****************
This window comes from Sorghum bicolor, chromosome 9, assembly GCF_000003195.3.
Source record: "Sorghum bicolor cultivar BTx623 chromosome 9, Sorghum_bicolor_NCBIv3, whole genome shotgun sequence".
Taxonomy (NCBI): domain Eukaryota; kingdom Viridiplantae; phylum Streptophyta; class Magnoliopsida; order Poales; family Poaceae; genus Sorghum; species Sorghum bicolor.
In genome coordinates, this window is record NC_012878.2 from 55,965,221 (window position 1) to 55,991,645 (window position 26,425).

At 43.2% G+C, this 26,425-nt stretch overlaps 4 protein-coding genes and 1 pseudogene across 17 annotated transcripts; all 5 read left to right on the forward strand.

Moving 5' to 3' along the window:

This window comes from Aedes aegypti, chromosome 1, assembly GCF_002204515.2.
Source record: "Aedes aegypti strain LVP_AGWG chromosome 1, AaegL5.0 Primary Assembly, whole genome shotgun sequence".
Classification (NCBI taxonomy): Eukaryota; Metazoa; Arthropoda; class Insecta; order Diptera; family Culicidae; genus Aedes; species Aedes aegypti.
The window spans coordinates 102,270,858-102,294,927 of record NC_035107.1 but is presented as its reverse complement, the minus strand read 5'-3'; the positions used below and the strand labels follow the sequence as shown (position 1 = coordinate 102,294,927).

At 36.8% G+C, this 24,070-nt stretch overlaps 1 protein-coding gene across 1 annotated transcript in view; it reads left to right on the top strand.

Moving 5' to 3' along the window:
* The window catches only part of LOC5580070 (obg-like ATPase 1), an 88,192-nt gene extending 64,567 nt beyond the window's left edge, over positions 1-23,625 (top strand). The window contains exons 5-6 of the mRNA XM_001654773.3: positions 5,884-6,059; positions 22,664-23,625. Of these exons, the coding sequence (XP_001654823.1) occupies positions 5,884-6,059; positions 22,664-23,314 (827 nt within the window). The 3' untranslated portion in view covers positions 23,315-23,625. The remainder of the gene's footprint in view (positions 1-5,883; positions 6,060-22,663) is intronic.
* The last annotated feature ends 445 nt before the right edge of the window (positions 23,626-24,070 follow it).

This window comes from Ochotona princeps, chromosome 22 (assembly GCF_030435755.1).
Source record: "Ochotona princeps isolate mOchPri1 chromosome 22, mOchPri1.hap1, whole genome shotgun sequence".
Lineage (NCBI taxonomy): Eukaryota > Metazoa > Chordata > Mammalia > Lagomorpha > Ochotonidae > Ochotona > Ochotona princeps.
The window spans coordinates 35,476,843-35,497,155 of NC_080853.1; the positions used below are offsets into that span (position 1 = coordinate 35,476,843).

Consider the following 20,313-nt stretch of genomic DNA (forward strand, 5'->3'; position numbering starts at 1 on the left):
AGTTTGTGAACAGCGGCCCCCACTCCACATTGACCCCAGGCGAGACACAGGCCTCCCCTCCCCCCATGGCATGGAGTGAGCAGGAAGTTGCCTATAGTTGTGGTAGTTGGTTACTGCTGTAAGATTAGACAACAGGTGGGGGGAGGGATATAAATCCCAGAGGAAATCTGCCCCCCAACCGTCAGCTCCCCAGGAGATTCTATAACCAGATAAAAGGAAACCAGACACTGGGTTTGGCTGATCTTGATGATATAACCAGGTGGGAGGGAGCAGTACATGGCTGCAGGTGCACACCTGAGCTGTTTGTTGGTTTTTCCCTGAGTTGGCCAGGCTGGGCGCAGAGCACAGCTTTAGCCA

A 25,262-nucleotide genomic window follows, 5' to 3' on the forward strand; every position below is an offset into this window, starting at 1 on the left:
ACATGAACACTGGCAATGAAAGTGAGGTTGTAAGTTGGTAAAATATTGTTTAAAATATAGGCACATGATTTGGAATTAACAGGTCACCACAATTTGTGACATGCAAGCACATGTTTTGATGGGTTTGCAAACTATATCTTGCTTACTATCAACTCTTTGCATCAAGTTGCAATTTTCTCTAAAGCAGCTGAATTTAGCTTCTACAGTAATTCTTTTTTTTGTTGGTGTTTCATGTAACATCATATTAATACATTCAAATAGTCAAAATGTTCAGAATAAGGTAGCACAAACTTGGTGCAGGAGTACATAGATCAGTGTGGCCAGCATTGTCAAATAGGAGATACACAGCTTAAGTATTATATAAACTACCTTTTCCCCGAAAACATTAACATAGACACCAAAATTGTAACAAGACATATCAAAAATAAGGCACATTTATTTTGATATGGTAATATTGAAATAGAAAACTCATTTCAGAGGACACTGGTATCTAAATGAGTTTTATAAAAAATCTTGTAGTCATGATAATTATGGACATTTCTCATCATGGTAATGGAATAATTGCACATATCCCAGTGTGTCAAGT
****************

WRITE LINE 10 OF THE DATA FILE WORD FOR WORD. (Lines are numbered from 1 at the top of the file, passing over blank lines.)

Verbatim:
The window spans coordinates 102,270,858-102,294,927 of record NC_035107.1 but is presented as its reverse complement, the minus strand read 5'-3'; the positions used below and the strand labels follow the sequence as shown (position 1 = coordinate 102,294,927).